By William Watts, MarketWatch
A surge by the U.S. dollar that was blamed for fanning volatility across financial markets and amplifying a global stock market rout gave way to a major retreat this week as efforts by the Federal Reserve and global central banks to sate world-wide demand for the greenback appeared to bear fruit.
As the U.S. dollar funding squeeze “seems to be easing, the currency market should be about to exit the period of profound, indiscriminative moves, where USD [U.S. dollar] either appreciates or depreciates abruptly,” said Petr Krpata, an FX and rates strategist at ING, in a Friday note.
The ICE U.S. Dollar Index , a measure of the U.S. currency against a basket of six major rivals, was on track for a 3.8% fall this week, its largest weekly decline since May 2009, according to FactSet. Last week, the index rose 4.1% for its biggest weekly rise since October 2008.
The Federal Reserve moved this month to lower the cost of borrowing dollars via existing swap lines with major central banks then went on to add new swap lines with a number of other central banks, including some emerging markets in an effort to meet demand for the currency. Evidence the swap lines and other liquidity-boosting measures by the Fed and central banks was bearing fruit came as a measure of the cost of borrowing dollar, the cross-currency basis swap, narrowed, as shown in the chart below (the more negative the number, the more expensive it is to access dollars).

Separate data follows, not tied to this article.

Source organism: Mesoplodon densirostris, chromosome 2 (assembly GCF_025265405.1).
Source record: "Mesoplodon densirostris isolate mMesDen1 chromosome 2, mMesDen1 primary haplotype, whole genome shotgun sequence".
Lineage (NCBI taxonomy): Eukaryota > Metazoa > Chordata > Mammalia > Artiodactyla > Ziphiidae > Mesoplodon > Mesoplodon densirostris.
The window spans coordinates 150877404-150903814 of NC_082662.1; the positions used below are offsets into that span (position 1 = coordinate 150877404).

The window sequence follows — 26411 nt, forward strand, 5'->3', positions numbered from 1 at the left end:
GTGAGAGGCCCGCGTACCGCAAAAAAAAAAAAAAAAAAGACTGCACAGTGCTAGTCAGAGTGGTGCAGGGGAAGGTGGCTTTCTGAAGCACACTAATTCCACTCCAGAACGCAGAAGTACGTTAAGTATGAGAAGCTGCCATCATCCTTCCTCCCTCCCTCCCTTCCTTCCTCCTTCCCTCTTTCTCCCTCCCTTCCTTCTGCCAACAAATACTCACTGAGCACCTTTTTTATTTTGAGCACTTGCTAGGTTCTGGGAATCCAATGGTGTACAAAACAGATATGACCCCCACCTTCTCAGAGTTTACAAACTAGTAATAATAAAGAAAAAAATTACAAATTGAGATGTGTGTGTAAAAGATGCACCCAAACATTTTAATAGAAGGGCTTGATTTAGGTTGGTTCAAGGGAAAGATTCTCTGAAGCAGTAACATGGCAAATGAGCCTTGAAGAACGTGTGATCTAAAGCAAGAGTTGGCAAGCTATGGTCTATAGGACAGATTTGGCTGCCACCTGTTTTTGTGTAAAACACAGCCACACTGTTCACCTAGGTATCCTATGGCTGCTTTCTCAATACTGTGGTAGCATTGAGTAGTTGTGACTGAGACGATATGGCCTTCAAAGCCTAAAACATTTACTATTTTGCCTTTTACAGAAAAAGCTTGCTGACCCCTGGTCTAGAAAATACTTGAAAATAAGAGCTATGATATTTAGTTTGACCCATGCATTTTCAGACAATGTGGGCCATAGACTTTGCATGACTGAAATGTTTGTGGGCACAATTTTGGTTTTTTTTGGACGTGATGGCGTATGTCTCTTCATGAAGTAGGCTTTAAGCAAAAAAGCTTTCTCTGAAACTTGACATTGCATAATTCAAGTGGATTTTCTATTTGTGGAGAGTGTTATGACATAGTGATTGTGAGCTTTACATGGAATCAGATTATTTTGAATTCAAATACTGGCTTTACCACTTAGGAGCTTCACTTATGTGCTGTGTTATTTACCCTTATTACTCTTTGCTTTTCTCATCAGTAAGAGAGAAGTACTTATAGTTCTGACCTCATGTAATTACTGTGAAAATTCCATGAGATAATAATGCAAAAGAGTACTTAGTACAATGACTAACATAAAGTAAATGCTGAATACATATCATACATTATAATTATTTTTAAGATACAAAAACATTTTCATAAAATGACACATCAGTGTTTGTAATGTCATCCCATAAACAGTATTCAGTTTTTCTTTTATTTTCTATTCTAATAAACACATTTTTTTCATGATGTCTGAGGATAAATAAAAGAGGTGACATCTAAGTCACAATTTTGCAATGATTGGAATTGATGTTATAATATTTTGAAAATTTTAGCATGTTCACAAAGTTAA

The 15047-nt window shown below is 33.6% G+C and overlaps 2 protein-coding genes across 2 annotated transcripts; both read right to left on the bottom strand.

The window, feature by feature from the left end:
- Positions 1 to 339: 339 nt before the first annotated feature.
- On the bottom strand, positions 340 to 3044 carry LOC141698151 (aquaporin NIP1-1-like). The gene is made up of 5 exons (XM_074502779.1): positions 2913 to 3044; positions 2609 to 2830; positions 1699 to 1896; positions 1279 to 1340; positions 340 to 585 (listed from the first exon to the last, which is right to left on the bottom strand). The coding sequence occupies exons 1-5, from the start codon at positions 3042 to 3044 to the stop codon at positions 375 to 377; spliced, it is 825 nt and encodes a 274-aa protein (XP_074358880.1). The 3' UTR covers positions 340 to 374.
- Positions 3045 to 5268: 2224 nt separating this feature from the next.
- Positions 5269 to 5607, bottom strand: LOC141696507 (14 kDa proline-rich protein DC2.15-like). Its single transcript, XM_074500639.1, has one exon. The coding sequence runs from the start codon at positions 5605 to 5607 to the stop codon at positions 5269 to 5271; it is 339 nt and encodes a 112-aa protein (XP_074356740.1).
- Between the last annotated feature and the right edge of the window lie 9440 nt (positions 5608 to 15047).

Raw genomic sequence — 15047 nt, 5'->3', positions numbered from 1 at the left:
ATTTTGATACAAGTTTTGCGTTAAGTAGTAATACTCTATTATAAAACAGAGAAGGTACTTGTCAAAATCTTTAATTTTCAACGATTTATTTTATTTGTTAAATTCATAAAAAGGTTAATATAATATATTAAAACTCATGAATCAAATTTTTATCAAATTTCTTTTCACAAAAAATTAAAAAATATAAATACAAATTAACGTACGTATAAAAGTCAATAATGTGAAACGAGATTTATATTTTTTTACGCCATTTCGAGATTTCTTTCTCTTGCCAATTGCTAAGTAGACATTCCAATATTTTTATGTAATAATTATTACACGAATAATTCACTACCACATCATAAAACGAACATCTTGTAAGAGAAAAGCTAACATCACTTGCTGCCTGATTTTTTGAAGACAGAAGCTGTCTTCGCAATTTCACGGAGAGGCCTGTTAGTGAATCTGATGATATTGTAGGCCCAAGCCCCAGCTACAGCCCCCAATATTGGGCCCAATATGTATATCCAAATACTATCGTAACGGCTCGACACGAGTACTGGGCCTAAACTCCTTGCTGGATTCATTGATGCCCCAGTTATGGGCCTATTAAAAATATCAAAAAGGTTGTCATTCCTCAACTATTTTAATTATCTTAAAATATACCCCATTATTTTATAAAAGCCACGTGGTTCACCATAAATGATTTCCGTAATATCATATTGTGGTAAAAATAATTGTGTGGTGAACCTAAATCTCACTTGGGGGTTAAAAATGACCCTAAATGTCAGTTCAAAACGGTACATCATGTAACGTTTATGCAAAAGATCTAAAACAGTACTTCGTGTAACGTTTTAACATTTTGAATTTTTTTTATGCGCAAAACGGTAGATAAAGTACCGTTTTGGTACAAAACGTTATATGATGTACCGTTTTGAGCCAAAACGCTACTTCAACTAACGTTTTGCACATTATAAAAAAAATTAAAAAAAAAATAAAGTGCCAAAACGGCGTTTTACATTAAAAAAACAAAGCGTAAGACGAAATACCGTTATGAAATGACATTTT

The Fed grew its swap lines with other central banks by $206 billion in the week to Wednesday, with a small additional increase since then, said Kit Juckes, macro strategist at Société Générale, in a Friday note
That marked the biggest weekly rise since the financial crisis, though the total increase in swap lines at the height of the 2008-2009 recession was almost $600 billion.
“It is to be hoped that by flooding the financial system with dollars so quickly, the Fed will avoid the need to do as much overall as last time,” he said.
Economists and currency traders have blamed the dollar crunch in part on an increasing reliance on dollar-denominated loans, particularly in emerging market countries. Meanwhile, the threat of a global collapse in demand and turmoil in credit markets sent companies around the world rushing to tap credit lines in an effort to accumulate dollars, putting stress on the funding system that added to volatility across financial markets, creating a vicious circle.
Stocks were in rebound mode this week, with the Dow Jones Industrial Average /zigman2/quotes/210598065/realtime DJIA -0.12% and S&P 500 /zigman2/quotes/210599714/realtime SPX -0.16% rallying more than 20% off their Monday lows in a torrid three-day rally that took back a chunk of the violent selloff that sent both benchmarks, which had traded at record highs in February, to more-than-three year lows.